Dietrich Bonhoeffer knew that war was inevitable. Every day brought new developments in Adolf Hitler’s imperial aspirations and his genocidal intentions. The German church was in crisis as pastors were being encouraged to take loyalty oaths to the Nazi dictator. The persecution of the Jews had even impacted Bonhoeffer’s own family, leading him to help his sister’s family (her husband being Jewish) to escape to Switzerland.
Against this backdrop, in the autumn of 1938, Bonhoeffer wrote a little devotional book called Life Together. The book is a reflection on biblical community that believers share with one another in Christ.
Bonhoeffer had experienced such a community and one can surmise that he wrote down his ideas because he knew that true Christian fellowship was endangered by his current situation. Perhaps within Bonhoeffer’s little book we can find some encouragement in these days of online worship, virtual small groups and social distancing.
One thing all Christians are experiencing now is some degree of isolation. Bonhoeffer noted that, “the physical presence of other Christians is a source of incomparable joy and strength to the believer.” In this time of social isolation, when physical presence with brothers and sisters in Christ is limited, Bonhoeffer would encourage us with the words of the psalmist, who in Psalm 42:4 remembered going with the multitude to worship in the house of God with shouts of joy and thanksgiving.
How many of us — who only a few days ago were able to meet in person with our small groups or Sunday school classes — would have imagined that we would now be confined to a virtual life together?
Yet, these times of isolation can be helpful for the believer. Such times can help us reflect on what true Christian fellowship is really about. Bonhoeffer would call us to remember that true Christian fellowship is not found in the earthly things that I may have in common with my brothers and sisters in Christ. Rather, real fellowship is grounded “solely in what Christ has done for both of us.” He would encourage us to use this time of isolation to combat “the danger of confusing Christian brotherhood with some wishful idea of religious fellowship, of confounding the natural desire of the devout heart with the spiritual reality of Christian brotherhood.”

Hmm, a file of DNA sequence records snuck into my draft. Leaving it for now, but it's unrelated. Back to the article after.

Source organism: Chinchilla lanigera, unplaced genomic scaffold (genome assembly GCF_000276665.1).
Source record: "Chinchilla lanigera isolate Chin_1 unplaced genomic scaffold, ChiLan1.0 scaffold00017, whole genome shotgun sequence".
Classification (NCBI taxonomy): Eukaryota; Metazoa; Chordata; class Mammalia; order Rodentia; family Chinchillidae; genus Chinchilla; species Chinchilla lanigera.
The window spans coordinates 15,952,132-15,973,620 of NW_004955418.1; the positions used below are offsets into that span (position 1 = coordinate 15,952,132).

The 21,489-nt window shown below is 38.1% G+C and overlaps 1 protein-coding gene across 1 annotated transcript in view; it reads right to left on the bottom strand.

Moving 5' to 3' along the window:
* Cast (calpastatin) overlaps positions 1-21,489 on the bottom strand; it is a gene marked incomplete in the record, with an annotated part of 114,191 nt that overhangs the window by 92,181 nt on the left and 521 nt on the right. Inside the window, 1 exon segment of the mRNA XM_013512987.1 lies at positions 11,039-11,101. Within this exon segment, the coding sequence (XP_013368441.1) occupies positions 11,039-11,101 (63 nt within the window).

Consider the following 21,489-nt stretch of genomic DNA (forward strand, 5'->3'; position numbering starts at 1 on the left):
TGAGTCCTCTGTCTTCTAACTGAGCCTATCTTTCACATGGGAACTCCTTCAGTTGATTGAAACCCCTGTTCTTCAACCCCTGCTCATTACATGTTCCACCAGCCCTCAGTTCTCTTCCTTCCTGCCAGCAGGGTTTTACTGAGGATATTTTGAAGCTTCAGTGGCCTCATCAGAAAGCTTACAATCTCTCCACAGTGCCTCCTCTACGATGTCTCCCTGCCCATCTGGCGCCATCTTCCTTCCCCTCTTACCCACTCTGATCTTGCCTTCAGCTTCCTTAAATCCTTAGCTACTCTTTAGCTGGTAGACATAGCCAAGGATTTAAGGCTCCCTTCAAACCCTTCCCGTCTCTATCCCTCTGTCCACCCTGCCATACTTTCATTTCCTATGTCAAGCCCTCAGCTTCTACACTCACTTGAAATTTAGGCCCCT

Essentially, Bonhoeffer asserts that Christian community is taken for granted by the one who can freely experience it. Ironically, it is in those moments when that community is suspended that we fully appreciate it.
In Bonoeffer’s case it was appreciation born out of suppression by a Nazi regime forcing the confessing church to scatter. In our case it is an unseen pandemic forcing us to shutter our church doors until further notice.
Of course we are glad for the ability to connect digitally, but soon (if not already) the novelty of Zoom will wear off. And while we temporarily rejoice in this form of connection, it should merely increase our appreciation for meeting in the same room. This seems to be the sentiment of Jesus’ beloved apostle in 2 John 12, where he says, “Though I have much to write to you, I would rather not use paper and ink. Instead I hope to come to you and talk face to face.” Zoom, Google Hangouts, and GroupMe are the “paper and ink” of this pandemic. They are adequate but not quite sufficient.